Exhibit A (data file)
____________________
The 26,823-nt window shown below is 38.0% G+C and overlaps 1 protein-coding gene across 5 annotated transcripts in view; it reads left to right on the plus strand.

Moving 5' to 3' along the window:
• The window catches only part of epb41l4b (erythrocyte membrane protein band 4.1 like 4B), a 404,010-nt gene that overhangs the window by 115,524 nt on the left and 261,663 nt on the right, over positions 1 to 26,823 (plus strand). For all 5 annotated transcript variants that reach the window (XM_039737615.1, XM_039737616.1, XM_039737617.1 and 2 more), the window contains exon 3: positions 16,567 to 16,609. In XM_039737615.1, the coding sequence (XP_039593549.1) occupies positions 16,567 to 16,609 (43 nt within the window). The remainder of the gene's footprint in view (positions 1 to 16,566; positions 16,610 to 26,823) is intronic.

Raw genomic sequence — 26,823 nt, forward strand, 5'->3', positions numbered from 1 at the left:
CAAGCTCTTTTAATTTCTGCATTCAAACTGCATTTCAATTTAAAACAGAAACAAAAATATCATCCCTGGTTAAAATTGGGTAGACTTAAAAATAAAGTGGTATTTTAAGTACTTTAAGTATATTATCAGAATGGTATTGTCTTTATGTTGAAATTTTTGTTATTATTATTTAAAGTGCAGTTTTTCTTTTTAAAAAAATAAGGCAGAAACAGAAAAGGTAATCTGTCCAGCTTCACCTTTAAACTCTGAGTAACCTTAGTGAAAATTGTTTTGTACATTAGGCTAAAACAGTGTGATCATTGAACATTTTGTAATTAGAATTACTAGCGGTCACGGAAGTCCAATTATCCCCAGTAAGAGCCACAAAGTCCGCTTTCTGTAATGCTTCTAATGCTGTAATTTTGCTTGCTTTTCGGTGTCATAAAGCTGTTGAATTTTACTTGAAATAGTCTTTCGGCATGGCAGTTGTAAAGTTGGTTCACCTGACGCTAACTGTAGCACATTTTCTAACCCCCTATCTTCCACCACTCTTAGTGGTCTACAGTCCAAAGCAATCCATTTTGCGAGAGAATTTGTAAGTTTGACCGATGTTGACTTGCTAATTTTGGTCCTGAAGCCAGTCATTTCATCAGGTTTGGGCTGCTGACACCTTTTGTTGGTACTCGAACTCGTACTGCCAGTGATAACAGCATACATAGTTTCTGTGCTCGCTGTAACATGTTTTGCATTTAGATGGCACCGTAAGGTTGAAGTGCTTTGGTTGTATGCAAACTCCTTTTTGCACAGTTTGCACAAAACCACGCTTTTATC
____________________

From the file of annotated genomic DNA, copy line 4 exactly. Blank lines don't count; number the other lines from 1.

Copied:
Raw genomic sequence — 26,823 nt, forward strand, 5'->3', positions numbered from 1 at the left: